Fair warning: A four-letter expletive beginning with the letter F will be said quite a lot in “American Buffalo.”
But don’t write off this show because of that. Swear words have a purpose in David Mamet’s 1975 play.
The play, opening Jan. 18 at the Red Curtain Arts Center in Marysville, is about the dog-eat-dog world of small-time crime.
“American Buffalo,” which was adapted into a 1996 film starring Dustin Hoffman, Dennis Franz and Sean Nelson, is meant to be a twist on the American dream.
“People who live outside the legal realm and run afoul with the law are more apt to have a street-language way of speaking,” said William Cole, the Red Curtain production’s director.
In the underbelly of Chicago society in the mid-1970s, three crooks hatch a plan to steal a man’s rare buffalo head nickel. But it becomes a comedy of errors when their get-rich-quick scheme falls apart because of incompetence, and later turns violent when one of the criminals turns on another.
The story takes place in a junk shop. Donny, who owns the second-hand store, has sold a buffalo nickel to a customer for $90, but is now convinced it was worth five times more. He enlists the help of his gofer, Bobby, to keep tabs on the customer’s house and look for an opportunity to steal it back.
Donny’s poker buddy, “Teach,” learns about the plan and suggests he take Bobby’s place, as he’s the more experienced crook. Teach refuses any help and insists he can pull off the robbery on his own.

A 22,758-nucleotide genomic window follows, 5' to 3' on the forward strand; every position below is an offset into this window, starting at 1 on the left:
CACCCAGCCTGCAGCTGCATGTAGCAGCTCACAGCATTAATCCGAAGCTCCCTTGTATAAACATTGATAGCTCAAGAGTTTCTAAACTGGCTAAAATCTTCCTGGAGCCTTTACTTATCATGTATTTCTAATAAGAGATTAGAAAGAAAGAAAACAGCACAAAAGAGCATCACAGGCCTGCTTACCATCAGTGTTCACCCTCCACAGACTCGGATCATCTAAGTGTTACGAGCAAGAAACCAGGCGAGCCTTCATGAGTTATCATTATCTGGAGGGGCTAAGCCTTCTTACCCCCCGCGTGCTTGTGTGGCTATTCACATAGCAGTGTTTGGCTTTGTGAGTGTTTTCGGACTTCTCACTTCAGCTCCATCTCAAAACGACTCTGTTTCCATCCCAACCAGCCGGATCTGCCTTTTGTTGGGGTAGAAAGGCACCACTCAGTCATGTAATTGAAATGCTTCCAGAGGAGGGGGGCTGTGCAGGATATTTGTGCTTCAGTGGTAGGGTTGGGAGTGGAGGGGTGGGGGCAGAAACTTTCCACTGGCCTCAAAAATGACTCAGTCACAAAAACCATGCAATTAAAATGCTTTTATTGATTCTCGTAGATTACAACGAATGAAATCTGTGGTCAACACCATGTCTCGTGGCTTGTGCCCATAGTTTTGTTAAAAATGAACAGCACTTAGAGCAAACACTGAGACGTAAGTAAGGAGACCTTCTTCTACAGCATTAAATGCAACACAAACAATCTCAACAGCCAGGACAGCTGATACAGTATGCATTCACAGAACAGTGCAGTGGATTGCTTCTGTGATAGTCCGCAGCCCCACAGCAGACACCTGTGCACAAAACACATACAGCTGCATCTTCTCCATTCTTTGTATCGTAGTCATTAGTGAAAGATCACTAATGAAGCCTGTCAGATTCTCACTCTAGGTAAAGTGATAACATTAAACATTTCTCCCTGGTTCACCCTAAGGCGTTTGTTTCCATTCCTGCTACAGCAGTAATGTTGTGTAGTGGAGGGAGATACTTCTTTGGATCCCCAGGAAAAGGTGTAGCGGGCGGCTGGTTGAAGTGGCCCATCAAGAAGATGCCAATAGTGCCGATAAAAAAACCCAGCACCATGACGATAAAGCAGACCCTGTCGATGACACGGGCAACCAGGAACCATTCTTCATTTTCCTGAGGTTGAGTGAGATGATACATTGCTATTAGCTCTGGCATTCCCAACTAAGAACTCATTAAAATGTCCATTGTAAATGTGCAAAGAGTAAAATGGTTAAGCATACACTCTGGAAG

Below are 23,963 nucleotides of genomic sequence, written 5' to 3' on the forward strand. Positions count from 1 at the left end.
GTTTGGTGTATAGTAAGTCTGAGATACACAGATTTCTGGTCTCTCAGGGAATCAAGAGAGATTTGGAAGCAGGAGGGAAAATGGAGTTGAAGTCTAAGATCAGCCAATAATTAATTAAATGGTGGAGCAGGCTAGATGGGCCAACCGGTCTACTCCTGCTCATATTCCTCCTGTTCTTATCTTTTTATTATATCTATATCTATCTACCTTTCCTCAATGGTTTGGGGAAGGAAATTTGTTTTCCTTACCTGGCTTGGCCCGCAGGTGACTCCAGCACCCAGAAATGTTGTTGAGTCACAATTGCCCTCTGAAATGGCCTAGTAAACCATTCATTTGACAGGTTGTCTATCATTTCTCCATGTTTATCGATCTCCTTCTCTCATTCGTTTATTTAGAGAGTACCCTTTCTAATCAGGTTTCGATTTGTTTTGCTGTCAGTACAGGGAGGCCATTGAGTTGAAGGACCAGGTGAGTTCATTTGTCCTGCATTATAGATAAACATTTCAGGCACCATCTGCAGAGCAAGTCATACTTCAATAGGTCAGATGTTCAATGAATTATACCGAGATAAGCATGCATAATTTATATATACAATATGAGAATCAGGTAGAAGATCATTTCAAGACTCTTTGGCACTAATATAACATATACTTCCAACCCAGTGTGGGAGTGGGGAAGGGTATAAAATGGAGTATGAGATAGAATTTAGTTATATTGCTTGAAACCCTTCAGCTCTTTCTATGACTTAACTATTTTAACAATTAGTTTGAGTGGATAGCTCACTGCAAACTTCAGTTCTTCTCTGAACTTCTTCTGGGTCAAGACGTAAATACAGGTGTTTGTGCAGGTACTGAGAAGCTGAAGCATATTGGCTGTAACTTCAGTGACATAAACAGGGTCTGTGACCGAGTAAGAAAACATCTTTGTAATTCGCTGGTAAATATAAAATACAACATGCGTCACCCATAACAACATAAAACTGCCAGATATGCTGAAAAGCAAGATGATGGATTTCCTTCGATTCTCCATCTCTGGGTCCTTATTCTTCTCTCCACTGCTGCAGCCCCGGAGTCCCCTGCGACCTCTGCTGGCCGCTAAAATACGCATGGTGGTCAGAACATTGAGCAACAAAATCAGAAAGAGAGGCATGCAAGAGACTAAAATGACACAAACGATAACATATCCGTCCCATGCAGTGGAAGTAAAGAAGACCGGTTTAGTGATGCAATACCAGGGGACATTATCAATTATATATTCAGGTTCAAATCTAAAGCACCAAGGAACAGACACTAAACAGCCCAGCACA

But things turn sour when Bobby returns with a buffalo nickel, leading Donny and Teach to believe he has gone through with the robbery and plans to rip them off.
“The play is a lot about loyalty,” Cole said. “There’s a lot of lies, truths and, for an audience, you have to untangle the web. It’s compelling theater.”
The cast features Scott Randall as the oafish junk shop owner Donny; Trey McGee as Bobby, a young junkie under Donny’s wing; and Michael McFadden as the violently paranoid braggart “Teach.”
Cole said each character has his own reasons for seeing the buffalo nickel as their ticket out.
Donny is looking to regain his own sense of self-worth after feeling like he’s been conned out of money. Teach is in financial distress and desperate for cash.
Bobby is the only one not interested in the prize coin. His reason for helping? He wants to gain acceptance and appreciation from Donny, who he sees as his mentor.
But whatever these three crooks do, they’ll always be on the bottom rung of the social ladder, Cole said.
“I see the play as taking place in a little corner of Purgatory,” Cole said. “I’ve designed the set so you descend down into the shop. You’re sitting in Purgatory, watching these people struggle to find redemption.”
Mamet’s trick to writing lifelike scripts, such as this one for “American Buffalo,” was to sit in public places and absorb the conversations happening around him.
“Mamet is famous for being a human tape recorder and listening carefully to the way people talked, and taking their vernacular, and using it to express his ideas,” said Cole, a longtime Mamet fan.
Evan Thompson: 425-339-3427, email@example.com. Twitter: @ByEvanThompson.
If you go
Red Curtain’s “American Buffalo” is staged Jan. 18 through Feb. 3 at the Red Curtain Arts Center, 9315 State Ave., Suite J, Marysville. Performances are at 8 p.m. Fridays and Saturdays and 2 p.m. Sundays. Tickets are $18 for adults and $15 for students, seniors and military. Call 360-322-7402. More at www.redcurtainfoundation.org.